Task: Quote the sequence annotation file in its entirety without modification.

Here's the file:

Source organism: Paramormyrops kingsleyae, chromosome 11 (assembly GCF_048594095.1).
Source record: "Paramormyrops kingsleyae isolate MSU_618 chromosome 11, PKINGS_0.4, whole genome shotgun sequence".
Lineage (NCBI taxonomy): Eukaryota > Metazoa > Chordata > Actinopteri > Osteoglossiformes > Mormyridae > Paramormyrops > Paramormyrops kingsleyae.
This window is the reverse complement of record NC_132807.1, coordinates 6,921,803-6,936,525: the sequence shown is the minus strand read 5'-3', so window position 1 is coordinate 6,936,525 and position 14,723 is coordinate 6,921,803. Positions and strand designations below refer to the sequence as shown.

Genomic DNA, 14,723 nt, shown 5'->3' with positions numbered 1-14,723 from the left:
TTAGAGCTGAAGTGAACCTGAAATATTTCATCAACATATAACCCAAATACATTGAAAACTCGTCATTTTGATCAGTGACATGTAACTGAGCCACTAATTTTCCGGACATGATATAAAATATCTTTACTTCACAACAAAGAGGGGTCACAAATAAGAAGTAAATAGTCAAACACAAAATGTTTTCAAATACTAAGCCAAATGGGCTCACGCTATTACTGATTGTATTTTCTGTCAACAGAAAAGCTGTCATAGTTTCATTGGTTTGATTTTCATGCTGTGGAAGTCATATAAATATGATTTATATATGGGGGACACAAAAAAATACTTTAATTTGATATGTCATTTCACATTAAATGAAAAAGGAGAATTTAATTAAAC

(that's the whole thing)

Source organism: Paramormyrops kingsleyae, chromosome 11 (assembly GCF_048594095.1).
Source record: "Paramormyrops kingsleyae isolate MSU_618 chromosome 11, PKINGS_0.4, whole genome shotgun sequence".
Lineage (NCBI taxonomy): Eukaryota > Metazoa > Chordata > Actinopteri > Osteoglossiformes > Mormyridae > Paramormyrops > Paramormyrops kingsleyae.
This window is the reverse complement of record NC_132807.1, coordinates 6,921,803-6,936,525: the sequence shown is the minus strand read 5'-3', so window position 1 is coordinate 6,936,525 and position 14,723 is coordinate 6,921,803. Positions and strand designations below refer to the sequence as shown.

Genomic DNA, 14,723 nt, shown 5'->3' with positions numbered 1-14,723 from the left:
TTAGAGCTGAAGTGAACCTGAAATATTTCATCAACATATAACCCAAATACATTGAAAACTCGTCATTTTGATCAGTGACATGTAACTGAGCCACTAATTTTCCGGACATGATATAAAATATCTTTACTTCACAACAAAGAGGGGTCACAAATAAGAAGTAAATAGTCAAACACAAAATGTTTTCAAATACTAAGCCAAATGGGCTCACGCTATTACTGATTGTATTTTCTGTCAACAGAAAAGCTGTCATAGTTTCATTGGTTTGATTTTCATGCTGTGGAAGTCATATAAATATGATTTATATATGGGGGACACAAAAAAATACTTTAATTTGATATGTCATTTCACATTAAATGAAAAAGGAGAATTTAATTAAAC